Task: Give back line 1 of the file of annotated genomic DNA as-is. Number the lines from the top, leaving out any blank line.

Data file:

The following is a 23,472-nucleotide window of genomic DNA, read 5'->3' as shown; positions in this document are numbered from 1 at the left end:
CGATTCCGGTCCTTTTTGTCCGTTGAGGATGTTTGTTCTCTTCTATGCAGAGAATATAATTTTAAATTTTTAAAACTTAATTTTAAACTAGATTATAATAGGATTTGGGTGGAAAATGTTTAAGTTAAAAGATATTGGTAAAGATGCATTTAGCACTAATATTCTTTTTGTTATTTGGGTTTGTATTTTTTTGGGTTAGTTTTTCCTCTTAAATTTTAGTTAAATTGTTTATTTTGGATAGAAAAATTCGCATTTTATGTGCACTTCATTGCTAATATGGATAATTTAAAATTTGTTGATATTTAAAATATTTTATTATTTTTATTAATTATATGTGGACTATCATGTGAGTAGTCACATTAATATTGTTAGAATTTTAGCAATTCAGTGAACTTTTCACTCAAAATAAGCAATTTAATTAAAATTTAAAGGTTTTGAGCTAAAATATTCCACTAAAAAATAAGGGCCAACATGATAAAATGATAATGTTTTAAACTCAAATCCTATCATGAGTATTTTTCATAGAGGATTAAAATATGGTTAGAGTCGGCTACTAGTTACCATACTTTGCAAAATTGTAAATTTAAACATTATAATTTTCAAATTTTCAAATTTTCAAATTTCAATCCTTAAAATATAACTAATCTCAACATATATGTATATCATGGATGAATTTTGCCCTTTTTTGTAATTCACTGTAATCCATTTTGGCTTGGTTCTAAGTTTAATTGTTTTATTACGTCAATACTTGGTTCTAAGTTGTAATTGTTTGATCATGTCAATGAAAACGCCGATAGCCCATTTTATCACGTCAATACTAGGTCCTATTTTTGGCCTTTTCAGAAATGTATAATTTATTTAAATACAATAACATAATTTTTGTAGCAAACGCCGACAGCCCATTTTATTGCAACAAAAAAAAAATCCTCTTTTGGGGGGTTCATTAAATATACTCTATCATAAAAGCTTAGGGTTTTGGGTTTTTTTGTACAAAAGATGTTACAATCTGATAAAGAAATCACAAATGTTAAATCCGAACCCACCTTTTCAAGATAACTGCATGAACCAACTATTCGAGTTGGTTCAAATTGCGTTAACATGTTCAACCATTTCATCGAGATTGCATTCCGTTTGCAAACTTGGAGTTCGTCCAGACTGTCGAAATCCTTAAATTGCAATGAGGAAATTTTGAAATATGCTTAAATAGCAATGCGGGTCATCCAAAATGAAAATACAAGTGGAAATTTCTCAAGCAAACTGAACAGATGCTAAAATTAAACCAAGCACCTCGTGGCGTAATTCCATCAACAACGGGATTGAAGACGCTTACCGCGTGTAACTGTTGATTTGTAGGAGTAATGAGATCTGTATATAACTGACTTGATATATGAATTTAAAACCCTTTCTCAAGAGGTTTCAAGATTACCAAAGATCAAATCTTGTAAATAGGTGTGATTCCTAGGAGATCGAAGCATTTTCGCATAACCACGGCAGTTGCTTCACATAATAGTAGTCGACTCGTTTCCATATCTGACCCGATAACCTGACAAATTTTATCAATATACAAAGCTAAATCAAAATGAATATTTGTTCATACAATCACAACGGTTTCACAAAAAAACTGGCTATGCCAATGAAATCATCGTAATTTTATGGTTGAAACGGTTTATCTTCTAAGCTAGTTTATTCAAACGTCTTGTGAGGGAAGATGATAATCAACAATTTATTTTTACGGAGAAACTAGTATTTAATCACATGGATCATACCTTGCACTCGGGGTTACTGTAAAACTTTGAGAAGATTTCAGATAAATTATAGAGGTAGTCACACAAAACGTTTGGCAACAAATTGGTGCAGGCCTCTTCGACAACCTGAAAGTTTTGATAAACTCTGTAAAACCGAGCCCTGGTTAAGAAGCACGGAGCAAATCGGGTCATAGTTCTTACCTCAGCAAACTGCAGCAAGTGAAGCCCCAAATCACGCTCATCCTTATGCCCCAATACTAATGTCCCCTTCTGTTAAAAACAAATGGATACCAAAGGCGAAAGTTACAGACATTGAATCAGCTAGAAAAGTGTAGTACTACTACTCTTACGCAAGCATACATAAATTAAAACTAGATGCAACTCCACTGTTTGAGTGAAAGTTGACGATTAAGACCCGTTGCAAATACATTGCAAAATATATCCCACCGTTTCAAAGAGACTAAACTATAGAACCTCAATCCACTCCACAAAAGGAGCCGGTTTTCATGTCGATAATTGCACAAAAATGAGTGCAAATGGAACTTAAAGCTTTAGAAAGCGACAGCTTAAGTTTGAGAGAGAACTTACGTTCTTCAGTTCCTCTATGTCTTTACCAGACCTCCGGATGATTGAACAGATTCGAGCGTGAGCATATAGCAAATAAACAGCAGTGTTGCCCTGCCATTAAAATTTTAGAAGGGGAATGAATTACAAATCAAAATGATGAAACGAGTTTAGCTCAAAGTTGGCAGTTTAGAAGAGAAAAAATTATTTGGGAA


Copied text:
The following is a 23,472-nucleotide window of genomic DNA, read 5'->3' as shown; positions in this document are numbered from 1 at the left end: